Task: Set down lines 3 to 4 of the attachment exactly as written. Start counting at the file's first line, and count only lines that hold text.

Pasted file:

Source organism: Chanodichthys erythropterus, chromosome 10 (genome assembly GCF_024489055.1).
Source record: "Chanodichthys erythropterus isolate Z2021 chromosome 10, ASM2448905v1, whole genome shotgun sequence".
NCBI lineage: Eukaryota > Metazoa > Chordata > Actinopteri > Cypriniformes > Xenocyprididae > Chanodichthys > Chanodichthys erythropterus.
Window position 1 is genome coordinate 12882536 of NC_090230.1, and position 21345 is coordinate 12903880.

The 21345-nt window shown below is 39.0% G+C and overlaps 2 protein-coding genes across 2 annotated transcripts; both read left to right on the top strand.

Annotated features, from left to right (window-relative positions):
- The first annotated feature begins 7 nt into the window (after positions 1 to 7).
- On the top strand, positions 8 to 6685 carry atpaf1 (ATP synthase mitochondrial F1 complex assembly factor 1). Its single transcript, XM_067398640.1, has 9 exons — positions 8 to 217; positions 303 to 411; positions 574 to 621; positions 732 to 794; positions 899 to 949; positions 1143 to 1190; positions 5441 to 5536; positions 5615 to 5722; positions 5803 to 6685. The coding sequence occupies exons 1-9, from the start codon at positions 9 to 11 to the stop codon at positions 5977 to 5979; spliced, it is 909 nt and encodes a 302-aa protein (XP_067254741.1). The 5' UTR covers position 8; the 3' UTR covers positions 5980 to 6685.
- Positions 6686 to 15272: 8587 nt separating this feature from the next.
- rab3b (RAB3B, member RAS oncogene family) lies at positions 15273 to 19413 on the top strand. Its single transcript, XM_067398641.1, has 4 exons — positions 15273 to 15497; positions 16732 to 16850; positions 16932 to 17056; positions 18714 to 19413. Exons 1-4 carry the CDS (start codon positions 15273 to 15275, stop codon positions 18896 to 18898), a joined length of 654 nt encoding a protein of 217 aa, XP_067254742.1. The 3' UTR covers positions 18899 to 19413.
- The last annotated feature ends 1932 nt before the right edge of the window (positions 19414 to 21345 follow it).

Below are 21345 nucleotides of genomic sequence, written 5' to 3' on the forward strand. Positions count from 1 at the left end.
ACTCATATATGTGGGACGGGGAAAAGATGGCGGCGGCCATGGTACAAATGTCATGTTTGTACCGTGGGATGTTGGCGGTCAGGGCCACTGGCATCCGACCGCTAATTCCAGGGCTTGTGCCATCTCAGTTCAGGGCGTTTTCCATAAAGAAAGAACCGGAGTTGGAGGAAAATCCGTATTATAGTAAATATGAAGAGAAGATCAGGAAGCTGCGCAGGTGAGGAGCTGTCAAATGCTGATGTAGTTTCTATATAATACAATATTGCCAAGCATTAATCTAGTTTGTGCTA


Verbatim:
NCBI lineage: Eukaryota > Metazoa > Chordata > Actinopteri > Cypriniformes > Xenocyprididae > Chanodichthys > Chanodichthys erythropterus.
Window position 1 is genome coordinate 12882536 of NC_090230.1, and position 21345 is coordinate 12903880.